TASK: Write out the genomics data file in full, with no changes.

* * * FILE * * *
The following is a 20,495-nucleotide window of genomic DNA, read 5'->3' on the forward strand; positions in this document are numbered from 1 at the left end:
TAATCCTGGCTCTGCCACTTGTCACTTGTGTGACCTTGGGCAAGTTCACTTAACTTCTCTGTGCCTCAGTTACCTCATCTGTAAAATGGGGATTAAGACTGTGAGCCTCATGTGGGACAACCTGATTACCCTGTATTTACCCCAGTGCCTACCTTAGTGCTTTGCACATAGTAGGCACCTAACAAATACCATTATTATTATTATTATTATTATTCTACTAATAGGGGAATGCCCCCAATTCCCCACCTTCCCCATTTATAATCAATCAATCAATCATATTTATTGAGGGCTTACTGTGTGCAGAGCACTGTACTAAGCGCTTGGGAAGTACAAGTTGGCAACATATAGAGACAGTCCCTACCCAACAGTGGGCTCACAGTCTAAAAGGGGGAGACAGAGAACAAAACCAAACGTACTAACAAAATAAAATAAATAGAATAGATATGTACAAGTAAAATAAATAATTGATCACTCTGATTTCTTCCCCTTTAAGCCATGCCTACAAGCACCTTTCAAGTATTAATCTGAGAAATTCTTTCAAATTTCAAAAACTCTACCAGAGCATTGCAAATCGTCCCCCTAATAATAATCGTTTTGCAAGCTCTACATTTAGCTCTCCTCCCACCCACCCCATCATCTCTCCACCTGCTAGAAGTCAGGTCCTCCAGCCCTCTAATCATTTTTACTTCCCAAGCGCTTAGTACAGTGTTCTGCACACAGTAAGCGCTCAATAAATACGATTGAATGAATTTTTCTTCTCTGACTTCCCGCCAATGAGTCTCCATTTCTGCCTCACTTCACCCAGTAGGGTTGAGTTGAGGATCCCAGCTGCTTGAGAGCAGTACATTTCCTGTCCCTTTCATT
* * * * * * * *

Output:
The following is a 20,495-nucleotide window of genomic DNA, read 5'->3' on the forward strand; positions in this document are numbered from 1 at the left end:
TAATCCTGGCTCTGCCACTTGTCACTTGTGTGACCTTGGGCAAGTTCACTTAACTTCTCTGTGCCTCAGTTACCTCATCTGTAAAATGGGGATTAAGACTGTGAGCCTCATGTGGGACAACCTGATTACCCTGTATTTACCCCAGTGCCTACCTTAGTGCTTTGCACATAGTAGGCACCTAACAAATACCATTATTATTATTATTATTATTATTCTACTAATAGGGGAATGCCCCCAATTCCCCACCTTCCCCATTTATAATCAATCAATCAATCATATTTATTGAGGGCTTACTGTGTGCAGAGCACTGTACTAAGCGCTTGGGAAGTACAAGTTGGCAACATATAGAGACAGTCCCTACCCAACAGTGGGCTCACAGTCTAAAAGGGGGAGACAGAGAACAAAACCAAACGTACTAACAAAATAAAATAAATAGAATAGATATGTACAAGTAAAATAAATAATTGATCACTCTGATTTCTTCCCCTTTAAGCCATGCCTACAAGCACCTTTCAAGTATTAATCTGAGAAATTCTTTCAAATTTCAAAAACTCTACCAGAGCATTGCAAATCGTCCCCCTAATAATAATCGTTTTGCAAGCTCTACATTTAGCTCTCCTCCCACCCACCCCATCATCTCTCCACCTGCTAGAAGTCAGGTCCTCCAGCCCTCTAATCATTTTTACTTCCCAAGCGCTTAGTACAGTGTTCTGCACACAGTAAGCGCTCAATAAATACGATTGAATGAATTTTTCTTCTCTGACTTCCCGCCAATGAGTCTCCATTTCTGCCTCACTTCACCCAGTAGGGTTGAGTTGAGGATCCCAGCTGCTTGAGAGCAGTACATTTCCTGTCCCTTTCATT